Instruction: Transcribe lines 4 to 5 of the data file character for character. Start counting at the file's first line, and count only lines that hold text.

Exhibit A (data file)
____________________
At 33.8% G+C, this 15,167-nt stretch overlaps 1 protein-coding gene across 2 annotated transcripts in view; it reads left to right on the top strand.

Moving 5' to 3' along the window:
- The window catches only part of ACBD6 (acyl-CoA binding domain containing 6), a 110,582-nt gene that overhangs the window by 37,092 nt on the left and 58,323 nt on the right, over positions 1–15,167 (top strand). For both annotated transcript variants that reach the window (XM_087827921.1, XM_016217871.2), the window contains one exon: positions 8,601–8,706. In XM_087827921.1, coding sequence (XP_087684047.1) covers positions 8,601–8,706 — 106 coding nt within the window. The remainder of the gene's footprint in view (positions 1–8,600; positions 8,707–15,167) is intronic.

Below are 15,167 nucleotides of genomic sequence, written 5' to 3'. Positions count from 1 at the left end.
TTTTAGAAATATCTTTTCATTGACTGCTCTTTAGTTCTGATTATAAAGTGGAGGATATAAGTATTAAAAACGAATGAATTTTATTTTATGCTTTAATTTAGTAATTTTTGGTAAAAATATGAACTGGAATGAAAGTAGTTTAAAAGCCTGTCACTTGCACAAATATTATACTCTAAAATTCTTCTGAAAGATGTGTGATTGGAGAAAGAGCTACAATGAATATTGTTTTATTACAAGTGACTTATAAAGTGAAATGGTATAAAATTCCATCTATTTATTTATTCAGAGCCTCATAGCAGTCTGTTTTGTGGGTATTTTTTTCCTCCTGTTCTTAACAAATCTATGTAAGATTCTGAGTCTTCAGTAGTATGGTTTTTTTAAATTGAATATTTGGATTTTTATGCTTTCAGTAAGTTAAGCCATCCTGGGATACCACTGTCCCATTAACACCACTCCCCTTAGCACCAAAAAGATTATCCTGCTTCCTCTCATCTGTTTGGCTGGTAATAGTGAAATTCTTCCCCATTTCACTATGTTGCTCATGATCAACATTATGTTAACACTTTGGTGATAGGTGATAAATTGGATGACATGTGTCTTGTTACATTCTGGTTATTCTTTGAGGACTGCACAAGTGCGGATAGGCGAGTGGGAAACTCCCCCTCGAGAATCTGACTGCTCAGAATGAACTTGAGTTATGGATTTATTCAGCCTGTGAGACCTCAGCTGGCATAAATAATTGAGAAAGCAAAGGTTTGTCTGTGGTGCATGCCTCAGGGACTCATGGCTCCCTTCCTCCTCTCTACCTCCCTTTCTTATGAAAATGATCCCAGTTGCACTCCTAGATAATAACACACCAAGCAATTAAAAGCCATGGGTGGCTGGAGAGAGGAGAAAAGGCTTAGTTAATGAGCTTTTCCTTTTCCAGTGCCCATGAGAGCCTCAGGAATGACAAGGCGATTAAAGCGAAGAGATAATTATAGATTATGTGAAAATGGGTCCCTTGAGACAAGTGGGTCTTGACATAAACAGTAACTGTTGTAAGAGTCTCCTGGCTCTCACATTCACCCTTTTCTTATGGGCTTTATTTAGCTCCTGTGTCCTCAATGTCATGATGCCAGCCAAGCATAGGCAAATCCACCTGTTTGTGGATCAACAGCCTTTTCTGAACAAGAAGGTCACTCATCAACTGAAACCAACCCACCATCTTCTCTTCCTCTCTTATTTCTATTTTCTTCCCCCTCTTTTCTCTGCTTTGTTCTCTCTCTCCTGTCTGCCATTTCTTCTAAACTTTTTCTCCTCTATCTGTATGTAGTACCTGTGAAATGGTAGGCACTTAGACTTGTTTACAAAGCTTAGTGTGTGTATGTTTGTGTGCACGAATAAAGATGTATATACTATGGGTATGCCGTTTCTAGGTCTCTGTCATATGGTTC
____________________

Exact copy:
Below are 15,167 nucleotides of genomic sequence, written 5' to 3'. Positions count from 1 at the left end.
TTTTAGAAATATCTTTTCATTGACTGCTCTTTAGTTCTGATTATAAAGTGGAGGATATAAGTATTAAAAACGAATGAATTTTATTTTATGCTTTAATTTAGTAATTTTTGGTAAAAATATGAACTGGAATGAAAGTAGTTTAAAAGCCTGTCACTTGCACAAATATTATACTCTAAAATTCTTCTGAAAGATGTGTGATTGGAGAAAGAGCTACAATGAATATTGTTTTATTACAAGTGACTTATAAAGTGAAATGGTATAAAATTCCATCTATTTATTTATTCAGAGCCTCATAGCAGTCTGTTTTGTGGGTATTTTTTTCCTCCTGTTCTTAACAAATCTATGTAAGATTCTGAGTCTTCAGTAGTATGGTTTTTTTAAATTGAATATTTGGATTTTTATGCTTTCAGTAAGTTAAGCCATCCTGGGATACCACTGTCCCATTAACACCACTCCCCTTAGCACCAAAAAGATTATCCTGCTTCCTCTCATCTGTTTGGCTGGTAATAGTGAAATTCTTCCCCATTTCACTATGTTGCTCATGATCAACATTATGTTAACACTTTGGTGATAGGTGATAAATTGGATGACATGTGTCTTGTTACATTCTGGTTATTCTTTGAGGACTGCACAAGTGCGGATAGGCGAGTGGGAAACTCCCCCTCGAGAATCTGACTGCTCAGAATGAACTTGAGTTATGGATTTATTCAGCCTGTGAGACCTCAGCTGGCATAAATAATTGAGAAAGCAAAGGTTTGTCTGTGGTGCATGCCTCAGGGACTCATGGCTCCCTTCCTCCTCTCTACCTCCCTTTCTTATGAAAATGATCCCAGTTGCACTCCTAGATAATAACACACCAAGCAATTAAAAGCCATGGGTGGCTGGAGAGAGGAGAAAAGGCTTAGTTAATGAGCTTTTCCTTTTCCAGTGCCCATGAGAGCCTCAGGAATGACAAGGCGATTAAAGCGAAGAGATAATTATAGATTATGTGAAAATGGGTCCCTTGAGACAAGTGGGTCTTGACATAAACAGTAACTGTTGTAAGAGTCTCCTGGCTCTCACATTCACCCTTTTCTTATGGGCTTTATTTAGCTCCTGTGTCCTCAATGTCATGATGCCAGCCAAGCATAGGCAAATCCACCTGTTTGTGGATCAACAGCCTTTTCTGAACAAGAAGGTCACTCATCAACTGAAACCAACCCACCATCTTCTCTTCCTCTCTTATTTCTATTTTCTTCCCCCTCTTTTCTCTGCTTTGTTCTCTCTCTCCTGTCTGCCATTTCTTCTAAACTTTTTCTCCTCTATCTGTATGTAGTACCTGTGAAATGGTAGGCACTTAGACTTGTTTACAAAGCTTAGTGTGTGTATGTTTGTGTGCACGAATAAAGATGTATATACTATGGGTATGCCGTTTCTAGGTCTCTGTCATATGGTTC